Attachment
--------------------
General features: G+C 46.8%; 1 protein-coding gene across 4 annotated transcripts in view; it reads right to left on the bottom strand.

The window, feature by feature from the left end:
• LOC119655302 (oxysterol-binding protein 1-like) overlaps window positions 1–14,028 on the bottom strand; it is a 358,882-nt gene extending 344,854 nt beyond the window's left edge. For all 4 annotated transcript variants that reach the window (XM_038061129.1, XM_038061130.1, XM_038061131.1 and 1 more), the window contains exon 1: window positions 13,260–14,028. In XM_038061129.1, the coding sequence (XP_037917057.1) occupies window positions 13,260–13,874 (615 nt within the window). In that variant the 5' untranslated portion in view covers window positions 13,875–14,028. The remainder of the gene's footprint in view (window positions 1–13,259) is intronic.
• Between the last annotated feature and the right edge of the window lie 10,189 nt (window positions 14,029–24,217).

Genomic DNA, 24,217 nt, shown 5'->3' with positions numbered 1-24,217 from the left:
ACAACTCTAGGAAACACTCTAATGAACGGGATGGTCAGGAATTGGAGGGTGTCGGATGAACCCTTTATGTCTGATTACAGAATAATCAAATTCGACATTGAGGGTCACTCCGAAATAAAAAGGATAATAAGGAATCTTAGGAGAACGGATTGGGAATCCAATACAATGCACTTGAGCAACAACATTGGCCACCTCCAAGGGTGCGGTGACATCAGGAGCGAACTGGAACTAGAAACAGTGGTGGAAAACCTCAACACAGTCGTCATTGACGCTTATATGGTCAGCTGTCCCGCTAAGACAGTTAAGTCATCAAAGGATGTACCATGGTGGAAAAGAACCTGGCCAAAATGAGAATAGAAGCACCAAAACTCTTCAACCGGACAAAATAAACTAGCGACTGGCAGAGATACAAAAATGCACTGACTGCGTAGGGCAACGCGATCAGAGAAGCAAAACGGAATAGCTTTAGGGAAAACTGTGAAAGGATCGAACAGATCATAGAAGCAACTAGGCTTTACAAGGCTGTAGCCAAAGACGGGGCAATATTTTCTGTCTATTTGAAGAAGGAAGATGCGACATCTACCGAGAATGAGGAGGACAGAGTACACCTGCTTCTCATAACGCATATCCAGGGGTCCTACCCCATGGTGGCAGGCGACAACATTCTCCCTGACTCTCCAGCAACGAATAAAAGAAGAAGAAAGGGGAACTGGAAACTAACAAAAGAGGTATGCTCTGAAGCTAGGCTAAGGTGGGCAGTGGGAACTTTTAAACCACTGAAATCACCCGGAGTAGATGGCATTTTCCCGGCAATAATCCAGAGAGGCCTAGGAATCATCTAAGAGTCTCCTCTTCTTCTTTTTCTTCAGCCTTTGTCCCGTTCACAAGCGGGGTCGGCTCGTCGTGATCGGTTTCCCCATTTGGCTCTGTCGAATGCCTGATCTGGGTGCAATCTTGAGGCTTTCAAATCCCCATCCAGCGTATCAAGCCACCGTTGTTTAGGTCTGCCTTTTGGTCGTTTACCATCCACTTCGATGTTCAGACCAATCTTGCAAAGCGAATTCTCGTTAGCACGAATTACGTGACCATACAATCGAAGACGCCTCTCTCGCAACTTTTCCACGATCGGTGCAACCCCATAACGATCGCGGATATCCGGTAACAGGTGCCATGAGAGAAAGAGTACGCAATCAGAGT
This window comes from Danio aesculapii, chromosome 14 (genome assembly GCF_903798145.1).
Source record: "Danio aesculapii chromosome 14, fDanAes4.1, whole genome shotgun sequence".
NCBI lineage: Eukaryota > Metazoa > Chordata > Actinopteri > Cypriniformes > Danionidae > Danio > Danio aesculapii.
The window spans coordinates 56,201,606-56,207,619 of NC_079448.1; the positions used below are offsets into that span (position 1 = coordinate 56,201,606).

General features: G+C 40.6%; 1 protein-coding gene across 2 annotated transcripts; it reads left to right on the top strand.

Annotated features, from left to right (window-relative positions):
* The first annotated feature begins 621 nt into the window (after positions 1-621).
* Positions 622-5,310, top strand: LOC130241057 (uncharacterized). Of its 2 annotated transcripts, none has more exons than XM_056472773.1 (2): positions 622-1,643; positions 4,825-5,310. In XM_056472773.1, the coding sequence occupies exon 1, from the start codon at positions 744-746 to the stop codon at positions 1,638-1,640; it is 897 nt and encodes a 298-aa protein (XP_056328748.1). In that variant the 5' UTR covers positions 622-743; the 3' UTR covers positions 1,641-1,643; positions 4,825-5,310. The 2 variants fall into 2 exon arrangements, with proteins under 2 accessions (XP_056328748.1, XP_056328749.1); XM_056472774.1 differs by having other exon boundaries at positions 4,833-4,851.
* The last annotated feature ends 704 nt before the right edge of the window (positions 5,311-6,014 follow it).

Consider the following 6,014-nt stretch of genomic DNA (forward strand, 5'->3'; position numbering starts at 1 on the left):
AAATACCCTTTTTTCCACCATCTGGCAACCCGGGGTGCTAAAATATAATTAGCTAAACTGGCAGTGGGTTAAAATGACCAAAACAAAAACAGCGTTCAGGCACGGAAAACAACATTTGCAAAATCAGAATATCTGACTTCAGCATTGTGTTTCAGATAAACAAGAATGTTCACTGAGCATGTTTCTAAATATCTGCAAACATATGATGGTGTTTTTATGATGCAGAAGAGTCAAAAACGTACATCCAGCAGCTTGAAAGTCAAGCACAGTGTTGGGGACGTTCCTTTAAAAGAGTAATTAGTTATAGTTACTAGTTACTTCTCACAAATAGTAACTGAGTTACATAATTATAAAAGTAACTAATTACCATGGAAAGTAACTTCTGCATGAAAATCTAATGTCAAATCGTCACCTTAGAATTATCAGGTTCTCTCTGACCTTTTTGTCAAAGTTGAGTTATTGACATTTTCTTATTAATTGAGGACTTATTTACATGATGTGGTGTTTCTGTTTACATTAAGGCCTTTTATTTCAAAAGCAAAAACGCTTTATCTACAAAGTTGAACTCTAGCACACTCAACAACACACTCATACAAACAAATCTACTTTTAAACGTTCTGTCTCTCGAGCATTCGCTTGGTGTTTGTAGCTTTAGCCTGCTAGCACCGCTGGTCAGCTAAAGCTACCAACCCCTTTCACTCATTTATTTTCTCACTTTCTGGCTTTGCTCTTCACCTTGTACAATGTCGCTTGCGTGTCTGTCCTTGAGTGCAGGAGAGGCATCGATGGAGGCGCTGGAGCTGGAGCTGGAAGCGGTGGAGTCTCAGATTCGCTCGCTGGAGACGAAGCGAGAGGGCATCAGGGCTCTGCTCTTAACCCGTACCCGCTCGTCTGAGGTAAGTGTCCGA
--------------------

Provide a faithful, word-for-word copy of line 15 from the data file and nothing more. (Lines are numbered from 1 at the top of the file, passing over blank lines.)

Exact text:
* The last annotated feature ends 704 nt before the right edge of the window (positions 5,311-6,014 follow it).